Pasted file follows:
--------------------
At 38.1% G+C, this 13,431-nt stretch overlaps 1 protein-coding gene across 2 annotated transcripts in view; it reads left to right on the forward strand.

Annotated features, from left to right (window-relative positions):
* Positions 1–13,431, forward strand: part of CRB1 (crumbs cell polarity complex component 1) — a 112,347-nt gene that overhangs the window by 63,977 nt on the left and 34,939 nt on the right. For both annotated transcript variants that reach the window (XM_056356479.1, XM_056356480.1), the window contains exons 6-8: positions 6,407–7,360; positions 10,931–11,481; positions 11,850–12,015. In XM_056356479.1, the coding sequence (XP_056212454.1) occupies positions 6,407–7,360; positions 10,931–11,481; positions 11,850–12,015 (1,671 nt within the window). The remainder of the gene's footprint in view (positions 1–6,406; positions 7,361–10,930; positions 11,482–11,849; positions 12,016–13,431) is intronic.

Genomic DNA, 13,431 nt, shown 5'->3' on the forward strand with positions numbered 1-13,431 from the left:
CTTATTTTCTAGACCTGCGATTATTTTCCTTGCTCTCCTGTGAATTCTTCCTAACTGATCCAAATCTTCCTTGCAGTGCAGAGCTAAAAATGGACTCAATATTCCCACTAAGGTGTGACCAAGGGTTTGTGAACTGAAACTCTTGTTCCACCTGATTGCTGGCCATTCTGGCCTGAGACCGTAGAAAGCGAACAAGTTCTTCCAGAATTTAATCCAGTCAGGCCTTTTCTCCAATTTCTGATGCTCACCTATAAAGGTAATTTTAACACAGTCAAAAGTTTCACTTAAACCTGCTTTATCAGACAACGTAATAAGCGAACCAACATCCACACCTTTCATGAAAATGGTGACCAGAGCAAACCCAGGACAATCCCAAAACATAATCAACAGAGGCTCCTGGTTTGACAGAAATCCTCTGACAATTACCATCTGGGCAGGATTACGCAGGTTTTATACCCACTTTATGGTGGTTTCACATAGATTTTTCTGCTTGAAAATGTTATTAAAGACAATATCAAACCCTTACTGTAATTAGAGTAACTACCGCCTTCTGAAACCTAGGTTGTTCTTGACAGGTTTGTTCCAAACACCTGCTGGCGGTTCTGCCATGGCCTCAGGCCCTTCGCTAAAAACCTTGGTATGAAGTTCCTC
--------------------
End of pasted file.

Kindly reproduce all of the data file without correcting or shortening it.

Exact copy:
At 38.1% G+C, this 13,431-nt stretch overlaps 1 protein-coding gene across 2 annotated transcripts in view; it reads left to right on the forward strand.

Annotated features, from left to right (window-relative positions):
* Positions 1–13,431, forward strand: part of CRB1 (crumbs cell polarity complex component 1) — a 112,347-nt gene that overhangs the window by 63,977 nt on the left and 34,939 nt on the right. For both annotated transcript variants that reach the window (XM_056356479.1, XM_056356480.1), the window contains exons 6-8: positions 6,407–7,360; positions 10,931–11,481; positions 11,850–12,015. In XM_056356479.1, the coding sequence (XP_056212454.1) occupies positions 6,407–7,360; positions 10,931–11,481; positions 11,850–12,015 (1,671 nt within the window). The remainder of the gene's footprint in view (positions 1–6,406; positions 7,361–10,930; positions 11,482–11,849; positions 12,016–13,431) is intronic.

Genomic DNA, 13,431 nt, shown 5'->3' on the forward strand with positions numbered 1-13,431 from the left:
CTTATTTTCTAGACCTGCGATTATTTTCCTTGCTCTCCTGTGAATTCTTCCTAACTGATCCAAATCTTCCTTGCAGTGCAGAGCTAAAAATGGACTCAATATTCCCACTAAGGTGTGACCAAGGGTTTGTGAACTGAAACTCTTGTTCCACCTGATTGCTGGCCATTCTGGCCTGAGACCGTAGAAAGCGAACAAGTTCTTCCAGAATTTAATCCAGTCAGGCCTTTTCTCCAATTTCTGATGCTCACCTATAAAGGTAATTTTAACACAGTCAAAAGTTTCACTTAAACCTGCTTTATCAGACAACGTAATAAGCGAACCAACATCCACACCTTTCATGAAAATGGTGACCAGAGCAAACCCAGGACAATCCCAAAACATAATCAACAGAGGCTCCTGGTTTGACAGAAATCCTCTGACAATTACCATCTGGGCAGGATTACGCAGGTTTTATACCCACTTTATGGTGGTTTCACATAGATTTTTCTGCTTGAAAATGTTATTAAAGACAATATCAAACCCTTACTGTAATTAGAGTAACTACCGCCTTCTGAAACCTAGGTTGTTCTTGACAGGTTTGTTCCAAACACCTGCTGGCGGTTCTGCCATGGCCTCAGGCCCTTCGCTAAAAACCTTGGTATGAAGTTCCTC